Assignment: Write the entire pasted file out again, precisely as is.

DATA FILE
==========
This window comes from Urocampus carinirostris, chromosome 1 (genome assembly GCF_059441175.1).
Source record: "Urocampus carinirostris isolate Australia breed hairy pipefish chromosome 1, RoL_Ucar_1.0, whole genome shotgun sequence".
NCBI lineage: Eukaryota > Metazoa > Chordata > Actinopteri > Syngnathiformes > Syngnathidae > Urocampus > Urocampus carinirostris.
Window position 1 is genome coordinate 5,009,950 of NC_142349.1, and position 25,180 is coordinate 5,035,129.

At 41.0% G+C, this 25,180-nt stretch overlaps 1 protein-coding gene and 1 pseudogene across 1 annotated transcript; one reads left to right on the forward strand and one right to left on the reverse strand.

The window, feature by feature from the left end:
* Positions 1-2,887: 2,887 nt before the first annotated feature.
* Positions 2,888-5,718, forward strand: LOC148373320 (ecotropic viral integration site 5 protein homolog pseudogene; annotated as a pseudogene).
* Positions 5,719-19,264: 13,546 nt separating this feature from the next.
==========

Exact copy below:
This window comes from Urocampus carinirostris, chromosome 1 (genome assembly GCF_059441175.1).
Source record: "Urocampus carinirostris isolate Australia breed hairy pipefish chromosome 1, RoL_Ucar_1.0, whole genome shotgun sequence".
NCBI lineage: Eukaryota > Metazoa > Chordata > Actinopteri > Syngnathiformes > Syngnathidae > Urocampus > Urocampus carinirostris.
Window position 1 is genome coordinate 5,009,950 of NC_142349.1, and position 25,180 is coordinate 5,035,129.

At 41.0% G+C, this 25,180-nt stretch overlaps 1 protein-coding gene and 1 pseudogene across 1 annotated transcript; one reads left to right on the forward strand and one right to left on the reverse strand.

The window, feature by feature from the left end:
* Positions 1-2,887: 2,887 nt before the first annotated feature.
* Positions 2,888-5,718, forward strand: LOC148373320 (ecotropic viral integration site 5 protein homolog pseudogene; annotated as a pseudogene).
* Positions 5,719-19,264: 13,546 nt separating this feature from the next.